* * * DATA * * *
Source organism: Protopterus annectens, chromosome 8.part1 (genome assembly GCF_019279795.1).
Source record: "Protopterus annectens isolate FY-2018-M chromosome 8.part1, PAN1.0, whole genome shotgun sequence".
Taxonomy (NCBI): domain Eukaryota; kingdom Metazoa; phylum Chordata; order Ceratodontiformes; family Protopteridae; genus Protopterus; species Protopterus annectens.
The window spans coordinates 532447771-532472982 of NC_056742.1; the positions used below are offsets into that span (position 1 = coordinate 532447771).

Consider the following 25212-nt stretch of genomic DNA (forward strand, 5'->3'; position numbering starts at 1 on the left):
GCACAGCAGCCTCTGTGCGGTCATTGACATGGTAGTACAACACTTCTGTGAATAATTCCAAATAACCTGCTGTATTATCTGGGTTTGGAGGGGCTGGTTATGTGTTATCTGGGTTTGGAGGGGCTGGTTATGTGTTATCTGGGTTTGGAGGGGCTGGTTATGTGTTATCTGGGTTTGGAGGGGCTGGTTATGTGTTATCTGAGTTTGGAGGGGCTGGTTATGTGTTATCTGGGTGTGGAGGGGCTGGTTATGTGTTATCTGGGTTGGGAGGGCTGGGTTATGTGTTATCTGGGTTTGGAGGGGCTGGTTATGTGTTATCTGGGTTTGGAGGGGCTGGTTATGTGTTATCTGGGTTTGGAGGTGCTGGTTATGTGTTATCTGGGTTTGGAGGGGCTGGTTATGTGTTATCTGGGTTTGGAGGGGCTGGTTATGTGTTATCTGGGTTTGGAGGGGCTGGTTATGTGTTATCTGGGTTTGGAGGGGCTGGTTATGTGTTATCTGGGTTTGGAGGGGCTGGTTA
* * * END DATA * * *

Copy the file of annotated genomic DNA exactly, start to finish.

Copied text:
Source organism: Protopterus annectens, chromosome 8.part1 (genome assembly GCF_019279795.1).
Source record: "Protopterus annectens isolate FY-2018-M chromosome 8.part1, PAN1.0, whole genome shotgun sequence".
Taxonomy (NCBI): domain Eukaryota; kingdom Metazoa; phylum Chordata; order Ceratodontiformes; family Protopteridae; genus Protopterus; species Protopterus annectens.
The window spans coordinates 532447771-532472982 of NC_056742.1; the positions used below are offsets into that span (position 1 = coordinate 532447771).

Consider the following 25212-nt stretch of genomic DNA (forward strand, 5'->3'; position numbering starts at 1 on the left):
GCACAGCAGCCTCTGTGCGGTCATTGACATGGTAGTACAACACTTCTGTGAATAATTCCAAATAACCTGCTGTATTATCTGGGTTTGGAGGGGCTGGTTATGTGTTATCTGGGTTTGGAGGGGCTGGTTATGTGTTATCTGGGTTTGGAGGGGCTGGTTATGTGTTATCTGGGTTTGGAGGGGCTGGTTATGTGTTATCTGAGTTTGGAGGGGCTGGTTATGTGTTATCTGGGTGTGGAGGGGCTGGTTATGTGTTATCTGGGTTGGGAGGGCTGGGTTATGTGTTATCTGGGTTTGGAGGGGCTGGTTATGTGTTATCTGGGTTTGGAGGGGCTGGTTATGTGTTATCTGGGTTTGGAGGTGCTGGTTATGTGTTATCTGGGTTTGGAGGGGCTGGTTATGTGTTATCTGGGTTTGGAGGGGCTGGTTATGTGTTATCTGGGTTTGGAGGGGCTGGTTATGTGTTATCTGGGTTTGGAGGGGCTGGTTATGTGTTATCTGGGTTTGGAGGGGCTGGTTA